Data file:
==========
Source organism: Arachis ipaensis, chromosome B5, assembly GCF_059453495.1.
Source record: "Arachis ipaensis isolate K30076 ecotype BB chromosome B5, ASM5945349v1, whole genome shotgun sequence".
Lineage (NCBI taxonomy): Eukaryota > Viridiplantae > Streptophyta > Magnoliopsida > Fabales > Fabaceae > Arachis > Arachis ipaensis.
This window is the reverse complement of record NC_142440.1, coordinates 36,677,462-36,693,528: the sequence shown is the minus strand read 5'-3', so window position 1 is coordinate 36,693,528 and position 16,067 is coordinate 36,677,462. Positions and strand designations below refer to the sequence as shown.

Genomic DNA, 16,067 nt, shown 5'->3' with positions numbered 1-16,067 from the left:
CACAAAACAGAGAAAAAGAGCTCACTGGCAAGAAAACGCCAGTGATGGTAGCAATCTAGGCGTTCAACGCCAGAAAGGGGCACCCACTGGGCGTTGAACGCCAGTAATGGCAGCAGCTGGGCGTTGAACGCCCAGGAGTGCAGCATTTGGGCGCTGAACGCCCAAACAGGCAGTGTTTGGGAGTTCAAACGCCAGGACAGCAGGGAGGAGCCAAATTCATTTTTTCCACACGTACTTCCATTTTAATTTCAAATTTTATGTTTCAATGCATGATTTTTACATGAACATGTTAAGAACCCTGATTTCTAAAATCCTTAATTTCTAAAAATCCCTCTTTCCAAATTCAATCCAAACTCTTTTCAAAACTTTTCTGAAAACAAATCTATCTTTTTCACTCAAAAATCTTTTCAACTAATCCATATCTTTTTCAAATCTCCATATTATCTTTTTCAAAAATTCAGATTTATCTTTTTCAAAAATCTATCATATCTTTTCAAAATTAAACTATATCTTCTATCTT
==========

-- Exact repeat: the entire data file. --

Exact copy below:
Source organism: Arachis ipaensis, chromosome B5, assembly GCF_059453495.1.
Source record: "Arachis ipaensis isolate K30076 ecotype BB chromosome B5, ASM5945349v1, whole genome shotgun sequence".
Lineage (NCBI taxonomy): Eukaryota > Viridiplantae > Streptophyta > Magnoliopsida > Fabales > Fabaceae > Arachis > Arachis ipaensis.
This window is the reverse complement of record NC_142440.1, coordinates 36,677,462-36,693,528: the sequence shown is the minus strand read 5'-3', so window position 1 is coordinate 36,693,528 and position 16,067 is coordinate 36,677,462. Positions and strand designations below refer to the sequence as shown.

Genomic DNA, 16,067 nt, shown 5'->3' with positions numbered 1-16,067 from the left:
CACAAAACAGAGAAAAAGAGCTCACTGGCAAGAAAACGCCAGTGATGGTAGCAATCTAGGCGTTCAACGCCAGAAAGGGGCACCCACTGGGCGTTGAACGCCAGTAATGGCAGCAGCTGGGCGTTGAACGCCCAGGAGTGCAGCATTTGGGCGCTGAACGCCCAAACAGGCAGTGTTTGGGAGTTCAAACGCCAGGACAGCAGGGAGGAGCCAAATTCATTTTTTCCACACGTACTTCCATTTTAATTTCAAATTTTATGTTTCAATGCATGATTTTTACATGAACATGTTAAGAACCCTGATTTCTAAAATCCTTAATTTCTAAAAATCCCTCTTTCCAAATTCAATCCAAACTCTTTTCAAAACTTTTCTGAAAACAAATCTATCTTTTTCACTCAAAAATCTTTTCAACTAATCCATATCTTTTTCAAATCTCCATATTATCTTTTTCAAAAATTCAGATTTATCTTTTTCAAAAATCTATCATATCTTTTCAAAATTAAACTATATCTTCTATCTT